In 1999 other NATO intervention in support of Kosovo Albanians against Serbia.
    - 2000s: Montenegro and Kosovo form independent states.

  • Consequences of the above:
    - Presence of nostalgia of Tito.
    - Serbians feel "victims" of US and Western European interests in the area (mainly regarding Kosovo, which they don't recognize as a country): good reason to "use" to raise Serbian pride, nationalism, etc.
    - Relationships among countries and among different ethnic groups in the same country are far from being stable (excluding Slovenia).
    - These problems stop Serbia from entering the EU. Macedonia has quarrels with Greece and Bulgaria as well.

  • As said by a disilluded Serbian guy at the hostel in Belgrade:
    "There are 2 political parties: one of them is the party of the football hooligans (of every team) and of the nationalist idiots, which are often the same thing; the other one is the party of the people with a little bit of brain, but it's mostly made up by idiots anyway."

5 October 2013

The beginning

Today, October 5, A European Journey has started. A few things I'd like to write at the beginning:


A couple of interviews were published: they talk a little bit about the project and about me.
You can find them on the websites of Life in Travel and Bicycle TV.

In my plans, I'm not going to write very much about the biking part of the journey: there are plenty of blogs in the net where you can read a diary of every single day of someone's journey, but IMHO they are quite boring most of the times. At least, mine would be a boring one. So, no everyday update about n° of kms, averages, where I stop to eat, time I start and finish biking, etc. :)
I'll update Facebook and Twitter as often as possible with pictures.

Instead, I'm gonna try to tell stories about the people, the places and the things that impressed me, keeping a subjective view of things.
In most books, the I, or first person, is omitted; in this it will be retained; that, in respect to egotism, is the main difference. We commonly do not remember that it is, after all, always the first person that is speaking. I should not talk so much about myself if there were anybody else whom I knew as well. Unfortunately, I am confined to this theme by the narrowness of my experience.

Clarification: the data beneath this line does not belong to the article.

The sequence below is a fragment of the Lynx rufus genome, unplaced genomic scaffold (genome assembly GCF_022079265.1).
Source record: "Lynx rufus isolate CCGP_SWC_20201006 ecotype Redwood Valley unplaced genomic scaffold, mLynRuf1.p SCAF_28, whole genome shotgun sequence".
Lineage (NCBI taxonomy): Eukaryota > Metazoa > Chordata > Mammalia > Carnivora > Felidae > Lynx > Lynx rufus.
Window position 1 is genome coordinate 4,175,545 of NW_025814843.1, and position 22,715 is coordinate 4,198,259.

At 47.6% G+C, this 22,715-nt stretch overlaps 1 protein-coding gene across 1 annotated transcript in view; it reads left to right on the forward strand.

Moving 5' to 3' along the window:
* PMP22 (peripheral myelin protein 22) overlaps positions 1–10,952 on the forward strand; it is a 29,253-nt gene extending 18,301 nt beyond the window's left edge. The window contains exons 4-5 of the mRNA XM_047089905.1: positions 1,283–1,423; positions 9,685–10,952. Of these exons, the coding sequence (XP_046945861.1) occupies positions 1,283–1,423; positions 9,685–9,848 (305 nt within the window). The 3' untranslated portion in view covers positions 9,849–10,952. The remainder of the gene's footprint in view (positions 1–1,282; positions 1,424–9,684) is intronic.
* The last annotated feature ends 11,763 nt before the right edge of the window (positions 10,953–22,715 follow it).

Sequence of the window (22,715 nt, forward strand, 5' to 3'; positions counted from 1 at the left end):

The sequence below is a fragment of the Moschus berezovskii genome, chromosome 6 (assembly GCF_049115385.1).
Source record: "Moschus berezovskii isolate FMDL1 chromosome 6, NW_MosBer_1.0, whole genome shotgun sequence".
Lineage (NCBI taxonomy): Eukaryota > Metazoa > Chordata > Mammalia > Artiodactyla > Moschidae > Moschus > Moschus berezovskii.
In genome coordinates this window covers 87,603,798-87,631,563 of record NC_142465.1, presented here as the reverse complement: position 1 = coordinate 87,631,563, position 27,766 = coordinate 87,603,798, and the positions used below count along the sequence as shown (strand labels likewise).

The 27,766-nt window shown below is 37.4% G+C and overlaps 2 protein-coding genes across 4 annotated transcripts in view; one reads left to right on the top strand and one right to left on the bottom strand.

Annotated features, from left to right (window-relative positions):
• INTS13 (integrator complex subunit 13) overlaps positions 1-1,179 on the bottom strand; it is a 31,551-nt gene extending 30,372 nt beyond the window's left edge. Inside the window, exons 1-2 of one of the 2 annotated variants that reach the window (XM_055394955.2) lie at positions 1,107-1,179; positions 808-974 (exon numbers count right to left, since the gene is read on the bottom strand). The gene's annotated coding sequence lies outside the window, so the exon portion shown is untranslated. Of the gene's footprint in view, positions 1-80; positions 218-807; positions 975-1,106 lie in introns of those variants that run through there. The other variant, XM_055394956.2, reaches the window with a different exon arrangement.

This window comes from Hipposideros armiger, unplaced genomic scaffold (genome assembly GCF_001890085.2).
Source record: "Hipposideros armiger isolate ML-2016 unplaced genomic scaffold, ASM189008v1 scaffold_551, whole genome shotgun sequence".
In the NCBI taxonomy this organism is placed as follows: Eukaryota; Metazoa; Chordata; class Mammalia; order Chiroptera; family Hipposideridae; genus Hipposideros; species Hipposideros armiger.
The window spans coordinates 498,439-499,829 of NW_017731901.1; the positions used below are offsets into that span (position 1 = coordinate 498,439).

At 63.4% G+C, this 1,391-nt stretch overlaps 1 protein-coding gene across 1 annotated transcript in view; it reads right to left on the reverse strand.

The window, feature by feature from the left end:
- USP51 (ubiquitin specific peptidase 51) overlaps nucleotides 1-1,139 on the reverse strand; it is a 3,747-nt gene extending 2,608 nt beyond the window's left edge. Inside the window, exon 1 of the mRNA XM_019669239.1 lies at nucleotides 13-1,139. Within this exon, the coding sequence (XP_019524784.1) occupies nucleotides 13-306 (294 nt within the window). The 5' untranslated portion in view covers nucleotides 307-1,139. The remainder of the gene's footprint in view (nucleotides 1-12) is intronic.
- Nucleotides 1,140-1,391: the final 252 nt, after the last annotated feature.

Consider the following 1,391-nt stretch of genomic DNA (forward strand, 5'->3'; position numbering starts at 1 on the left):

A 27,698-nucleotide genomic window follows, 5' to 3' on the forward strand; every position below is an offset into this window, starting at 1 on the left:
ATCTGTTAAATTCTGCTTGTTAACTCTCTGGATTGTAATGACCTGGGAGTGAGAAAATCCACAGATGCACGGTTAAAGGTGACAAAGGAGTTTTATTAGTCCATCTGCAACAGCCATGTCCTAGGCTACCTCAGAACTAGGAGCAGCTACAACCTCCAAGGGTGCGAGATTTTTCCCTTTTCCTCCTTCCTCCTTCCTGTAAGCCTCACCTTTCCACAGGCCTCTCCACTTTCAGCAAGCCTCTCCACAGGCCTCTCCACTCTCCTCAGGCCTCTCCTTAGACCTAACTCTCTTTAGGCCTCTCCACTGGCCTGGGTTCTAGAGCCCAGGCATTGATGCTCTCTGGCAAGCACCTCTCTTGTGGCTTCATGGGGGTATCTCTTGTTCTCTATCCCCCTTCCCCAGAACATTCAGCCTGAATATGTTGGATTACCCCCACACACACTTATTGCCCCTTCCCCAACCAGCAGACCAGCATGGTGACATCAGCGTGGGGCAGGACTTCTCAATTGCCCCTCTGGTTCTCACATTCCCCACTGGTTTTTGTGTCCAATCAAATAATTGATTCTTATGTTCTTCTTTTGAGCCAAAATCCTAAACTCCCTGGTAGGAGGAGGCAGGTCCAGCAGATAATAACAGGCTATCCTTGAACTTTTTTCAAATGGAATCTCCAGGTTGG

(Henry David Thoreau, Walden)


What about YOU? Since this is all about Europe, if you have something cool to say about Europe, you can share it with everybody. I hope to get a few contributions from Couchsurfing friends, but also from any reader: I greatly appreciate and welcome things like "you have to listen to this amazing progressive rock band from Montenegro!", "let me tell you why you should visit Poland" or "I explain to you why this geopolitical situation was created after the Yugoslav wars"!
This is the purpose of the journey: VISIT. LEARN. SHARE. UNDERSTAND.
Europe gives us tons of topics to talk about, most of them unknown to me. You're right, it's not necessary to ride a bike to do that, but I'm a self-defeating person, so that's how I do it. I love cycling, by the way.

Write me cool stories about the places I'm riding through, if you wish. Send to:


I talk to many people who don't even know that couchsurfing exists. Not good! Couchsurfing is awesome, seriously. This is what I wrote about couchsurfing (and similar projects, like Warmshowers) a few months ago, in a moment in which I was deeply inspired and in love with CS:
" Couchsurfing has taught me one of the greatest life lessons: we are often warned about how dangerous the world is and how wrong it is to trust a stranger. But we forget that we are strangers in the eyes of every traveller and that our behaviour can influence his/her opinion about our own town, our country or even the goodness of mankind. By defeating fear and prejudice towards other people, we are always rewarded with some good moments which remind us that, after all, "there is some good in this world, and it's worth fighting for". Stay human. "

Where I go

Here, more or less.

To family and friends

I often feel lucky because of you. This is a reminder I'll carry with me: